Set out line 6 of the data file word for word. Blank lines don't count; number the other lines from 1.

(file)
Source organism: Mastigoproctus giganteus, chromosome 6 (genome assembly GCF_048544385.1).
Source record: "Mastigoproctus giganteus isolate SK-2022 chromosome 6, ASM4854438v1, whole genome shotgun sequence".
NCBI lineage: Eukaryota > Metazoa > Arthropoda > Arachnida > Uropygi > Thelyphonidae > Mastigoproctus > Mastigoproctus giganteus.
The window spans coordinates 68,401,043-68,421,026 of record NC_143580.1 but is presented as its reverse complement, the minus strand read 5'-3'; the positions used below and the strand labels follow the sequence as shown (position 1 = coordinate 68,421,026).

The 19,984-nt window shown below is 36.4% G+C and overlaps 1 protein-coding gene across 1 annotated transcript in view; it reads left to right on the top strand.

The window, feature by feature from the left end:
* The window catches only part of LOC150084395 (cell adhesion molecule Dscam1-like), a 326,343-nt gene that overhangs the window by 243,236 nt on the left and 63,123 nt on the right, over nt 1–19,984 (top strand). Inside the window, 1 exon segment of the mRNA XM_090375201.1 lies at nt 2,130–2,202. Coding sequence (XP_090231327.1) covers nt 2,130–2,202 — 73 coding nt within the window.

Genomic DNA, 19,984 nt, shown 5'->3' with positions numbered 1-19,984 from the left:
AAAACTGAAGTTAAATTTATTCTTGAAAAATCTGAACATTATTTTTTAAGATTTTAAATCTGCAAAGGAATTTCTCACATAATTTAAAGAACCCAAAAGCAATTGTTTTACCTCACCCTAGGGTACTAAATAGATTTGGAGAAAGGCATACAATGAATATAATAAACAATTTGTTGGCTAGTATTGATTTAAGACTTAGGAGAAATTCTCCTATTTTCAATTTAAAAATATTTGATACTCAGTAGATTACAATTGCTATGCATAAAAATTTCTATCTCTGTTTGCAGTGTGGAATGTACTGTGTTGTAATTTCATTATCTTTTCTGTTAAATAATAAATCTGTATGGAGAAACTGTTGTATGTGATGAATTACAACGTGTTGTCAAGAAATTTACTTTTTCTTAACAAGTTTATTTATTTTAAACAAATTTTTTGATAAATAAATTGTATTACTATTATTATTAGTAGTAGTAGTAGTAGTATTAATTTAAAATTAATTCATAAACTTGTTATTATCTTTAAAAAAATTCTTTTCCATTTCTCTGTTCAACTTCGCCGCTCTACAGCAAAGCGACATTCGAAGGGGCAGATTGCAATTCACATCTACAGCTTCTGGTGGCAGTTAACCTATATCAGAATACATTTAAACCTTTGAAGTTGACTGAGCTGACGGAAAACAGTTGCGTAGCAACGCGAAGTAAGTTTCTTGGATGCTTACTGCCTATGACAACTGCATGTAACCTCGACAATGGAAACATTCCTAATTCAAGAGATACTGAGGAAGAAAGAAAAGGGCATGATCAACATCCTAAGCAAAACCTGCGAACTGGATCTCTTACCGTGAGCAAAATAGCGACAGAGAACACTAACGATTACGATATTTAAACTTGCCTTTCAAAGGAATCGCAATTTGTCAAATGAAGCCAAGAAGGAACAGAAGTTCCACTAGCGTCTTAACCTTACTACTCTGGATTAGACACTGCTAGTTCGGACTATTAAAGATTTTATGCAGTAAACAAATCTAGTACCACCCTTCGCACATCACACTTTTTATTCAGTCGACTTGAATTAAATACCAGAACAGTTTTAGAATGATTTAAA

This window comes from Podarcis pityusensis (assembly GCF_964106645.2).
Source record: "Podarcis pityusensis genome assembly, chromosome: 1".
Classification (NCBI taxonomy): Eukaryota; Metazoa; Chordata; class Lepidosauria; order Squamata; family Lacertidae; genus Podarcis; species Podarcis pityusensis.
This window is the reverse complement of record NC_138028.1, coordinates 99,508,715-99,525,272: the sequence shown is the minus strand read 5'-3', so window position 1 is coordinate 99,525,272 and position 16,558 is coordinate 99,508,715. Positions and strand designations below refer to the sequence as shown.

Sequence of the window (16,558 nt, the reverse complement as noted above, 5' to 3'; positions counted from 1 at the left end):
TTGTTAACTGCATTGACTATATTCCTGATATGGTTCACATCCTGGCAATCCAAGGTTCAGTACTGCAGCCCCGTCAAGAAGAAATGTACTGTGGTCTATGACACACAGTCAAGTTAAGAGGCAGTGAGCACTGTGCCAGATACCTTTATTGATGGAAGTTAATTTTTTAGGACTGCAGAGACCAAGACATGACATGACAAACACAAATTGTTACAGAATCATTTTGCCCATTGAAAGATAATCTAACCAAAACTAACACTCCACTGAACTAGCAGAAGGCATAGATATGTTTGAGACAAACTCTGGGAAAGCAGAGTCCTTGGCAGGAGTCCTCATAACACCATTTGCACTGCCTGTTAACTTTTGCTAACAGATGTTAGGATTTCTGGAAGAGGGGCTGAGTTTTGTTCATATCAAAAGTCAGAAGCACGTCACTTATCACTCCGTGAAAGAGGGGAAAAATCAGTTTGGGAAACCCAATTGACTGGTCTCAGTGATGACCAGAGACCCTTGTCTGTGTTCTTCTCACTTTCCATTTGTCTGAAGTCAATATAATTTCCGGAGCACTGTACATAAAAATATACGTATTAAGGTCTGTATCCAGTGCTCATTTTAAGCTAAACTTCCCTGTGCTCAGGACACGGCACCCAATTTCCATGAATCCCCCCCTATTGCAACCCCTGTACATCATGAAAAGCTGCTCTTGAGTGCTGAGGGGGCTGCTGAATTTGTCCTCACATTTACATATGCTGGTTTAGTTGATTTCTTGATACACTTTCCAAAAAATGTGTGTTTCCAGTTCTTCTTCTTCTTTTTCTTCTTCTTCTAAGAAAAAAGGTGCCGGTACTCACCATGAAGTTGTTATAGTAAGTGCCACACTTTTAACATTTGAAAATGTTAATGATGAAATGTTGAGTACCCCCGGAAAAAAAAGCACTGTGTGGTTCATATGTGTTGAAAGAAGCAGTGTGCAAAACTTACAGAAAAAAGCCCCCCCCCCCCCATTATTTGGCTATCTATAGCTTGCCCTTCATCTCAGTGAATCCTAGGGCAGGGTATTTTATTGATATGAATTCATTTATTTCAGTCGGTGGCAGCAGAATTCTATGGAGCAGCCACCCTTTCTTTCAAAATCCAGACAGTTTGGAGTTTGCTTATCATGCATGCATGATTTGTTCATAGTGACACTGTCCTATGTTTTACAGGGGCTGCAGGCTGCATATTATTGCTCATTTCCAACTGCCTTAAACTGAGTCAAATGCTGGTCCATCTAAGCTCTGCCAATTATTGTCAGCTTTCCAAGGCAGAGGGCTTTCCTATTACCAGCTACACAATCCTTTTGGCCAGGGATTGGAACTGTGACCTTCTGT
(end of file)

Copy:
The window, feature by feature from the left end: